The increasingly user-friendly nature of Geographic Information Systems (GIS) software and the ready availability of spatial data have seen the adoption of these geographic methods into epidemiological health research. GIS is recognised as a valuable tool for examining associations between characteristics of the built environment and health [4, 5]. However, recent critiques of work in this field have suggested that GIS measures have often been developed without a clear theorisation of the processes they attempt to capture nor a firm understanding of the key principles of spatial analysis [4, 6].
To date, the primary use of different exposure measures has been to determine if they explained disparities in food access across areas [19, 34]. What remains largely unknown from current studies is what the effect these varied measures of access might have on the reported associations with diet-related outcomes [35–37]. The observation that different results might be obtained through using different spatial scales (or boundaries) is referred to as the Modifiable Areal Unit Problem (MAUP) . We are not aware of prior studies that have comprehensively assessed how using different objective measures of access impacts on the associations with dietary outcome. If the appropriateness of access measures is not given due consideration prior to analysis then studies have an increased likelihood of conclusions with either Type-I errors (when a difference is said to exist but, in reality, does not) or Type-II errors (where a difference is stated not to exist, when in reality, it does).
This study undertakes a practical exploration of some of the commonly used measures of food store access and applies them to supermarkets in Glasgow, UK. Using individual-level data from the ‘Health and Well-Being’ Survey, associations between supermarket access and fruit and vegetable consumption were assessed using a variety of access measures. These include proximity estimates from different points-of-origin; Euclidean buffers, road network buffers and Kernel density estimates at different scales; and the consideration of an individual-level mobility indicator.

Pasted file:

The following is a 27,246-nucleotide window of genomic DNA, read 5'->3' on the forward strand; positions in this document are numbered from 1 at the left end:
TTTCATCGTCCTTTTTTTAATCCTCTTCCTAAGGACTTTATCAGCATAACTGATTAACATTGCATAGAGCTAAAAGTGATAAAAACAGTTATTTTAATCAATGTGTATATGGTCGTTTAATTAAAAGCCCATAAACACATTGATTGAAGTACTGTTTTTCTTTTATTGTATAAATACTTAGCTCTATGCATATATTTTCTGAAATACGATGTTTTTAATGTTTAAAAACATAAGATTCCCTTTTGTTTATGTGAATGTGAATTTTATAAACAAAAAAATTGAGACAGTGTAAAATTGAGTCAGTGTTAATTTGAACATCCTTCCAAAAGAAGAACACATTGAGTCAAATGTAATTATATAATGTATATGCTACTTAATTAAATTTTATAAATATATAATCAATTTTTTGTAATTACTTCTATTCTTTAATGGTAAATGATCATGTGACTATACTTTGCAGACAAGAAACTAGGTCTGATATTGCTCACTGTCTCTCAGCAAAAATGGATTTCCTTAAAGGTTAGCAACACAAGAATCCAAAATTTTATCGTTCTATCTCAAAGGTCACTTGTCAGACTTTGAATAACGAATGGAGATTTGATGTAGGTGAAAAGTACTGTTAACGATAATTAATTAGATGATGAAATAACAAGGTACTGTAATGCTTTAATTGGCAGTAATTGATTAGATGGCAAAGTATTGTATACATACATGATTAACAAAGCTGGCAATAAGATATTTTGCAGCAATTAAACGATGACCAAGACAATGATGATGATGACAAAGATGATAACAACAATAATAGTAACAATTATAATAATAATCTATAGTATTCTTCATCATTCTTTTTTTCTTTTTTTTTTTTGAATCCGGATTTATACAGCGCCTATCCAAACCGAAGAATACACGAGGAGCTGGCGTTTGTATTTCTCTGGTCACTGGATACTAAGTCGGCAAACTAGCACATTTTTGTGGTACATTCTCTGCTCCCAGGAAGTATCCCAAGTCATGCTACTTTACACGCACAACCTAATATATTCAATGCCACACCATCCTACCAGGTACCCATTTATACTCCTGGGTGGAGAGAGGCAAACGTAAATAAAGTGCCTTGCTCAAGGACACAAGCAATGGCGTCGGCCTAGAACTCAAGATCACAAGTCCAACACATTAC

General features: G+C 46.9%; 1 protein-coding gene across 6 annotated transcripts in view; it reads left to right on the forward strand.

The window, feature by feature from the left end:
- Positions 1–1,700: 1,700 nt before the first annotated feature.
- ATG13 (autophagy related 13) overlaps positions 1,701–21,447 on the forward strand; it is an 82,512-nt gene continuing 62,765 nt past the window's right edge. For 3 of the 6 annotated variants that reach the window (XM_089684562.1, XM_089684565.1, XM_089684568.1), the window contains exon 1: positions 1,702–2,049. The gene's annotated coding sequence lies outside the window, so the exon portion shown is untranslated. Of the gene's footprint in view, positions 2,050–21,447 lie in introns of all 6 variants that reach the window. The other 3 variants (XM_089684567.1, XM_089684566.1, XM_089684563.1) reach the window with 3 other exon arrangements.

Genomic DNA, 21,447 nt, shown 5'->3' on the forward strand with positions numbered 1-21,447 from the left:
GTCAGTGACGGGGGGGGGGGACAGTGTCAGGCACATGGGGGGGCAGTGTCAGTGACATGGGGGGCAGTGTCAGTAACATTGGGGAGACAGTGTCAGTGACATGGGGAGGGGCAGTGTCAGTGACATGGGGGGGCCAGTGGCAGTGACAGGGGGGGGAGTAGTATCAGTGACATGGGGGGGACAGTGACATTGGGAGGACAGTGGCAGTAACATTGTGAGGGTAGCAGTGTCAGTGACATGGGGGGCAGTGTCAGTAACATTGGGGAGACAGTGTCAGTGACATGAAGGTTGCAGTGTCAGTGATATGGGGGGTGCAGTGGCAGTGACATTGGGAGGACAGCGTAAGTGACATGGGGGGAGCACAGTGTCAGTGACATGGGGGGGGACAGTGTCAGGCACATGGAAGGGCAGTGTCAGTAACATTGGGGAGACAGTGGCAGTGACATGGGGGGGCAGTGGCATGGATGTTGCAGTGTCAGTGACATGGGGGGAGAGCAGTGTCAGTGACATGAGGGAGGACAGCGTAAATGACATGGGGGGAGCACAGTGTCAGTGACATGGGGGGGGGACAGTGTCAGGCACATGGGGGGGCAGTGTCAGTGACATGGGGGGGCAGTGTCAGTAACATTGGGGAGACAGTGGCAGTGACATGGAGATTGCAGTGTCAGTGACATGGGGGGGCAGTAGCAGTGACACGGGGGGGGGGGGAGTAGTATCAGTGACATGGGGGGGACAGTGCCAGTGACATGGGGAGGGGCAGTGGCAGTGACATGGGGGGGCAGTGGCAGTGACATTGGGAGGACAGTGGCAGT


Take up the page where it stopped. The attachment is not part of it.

Study area and sample
Glasgow City is 68 square miles in size and in 2010 had a population of 592,820  and contains 694 data zones (data zone: mean population 848, mean area 25.2 hectares). Data zones nest within local government boundaries and, where possible, were constructed to recognise physical boundaries (e.g. rivers) and identified communities . Within Glasgow City in 2010, 96% of the data zones had a population of <200 per hectare and of the remaining 4%, the maximum people per hectare was 368.
This study capitalised on an existing dataset relating to Greater Glasgow, Scotland, the ‘Health and Well-Being’ (HWB) Survey conducted in 2002 by the Greater Glasgow Health Board (GGHB). The HWB sample was stratified proportionately by local authority and deprivation category (DEPCAT), with addresses selected randomly. Data were weighted to ensure that they were representative of the adult population in this area. Over two thirds (67%) of individuals contacted took part in the study which led to 1802 face-to-face interviews with adults . Data were gathered on individuals’ socio-demographic characteristics, health and health behaviours  (and have previously been reported on ) and for this study only Glasgow City respondents were used (n = 1119 from 199 data zones).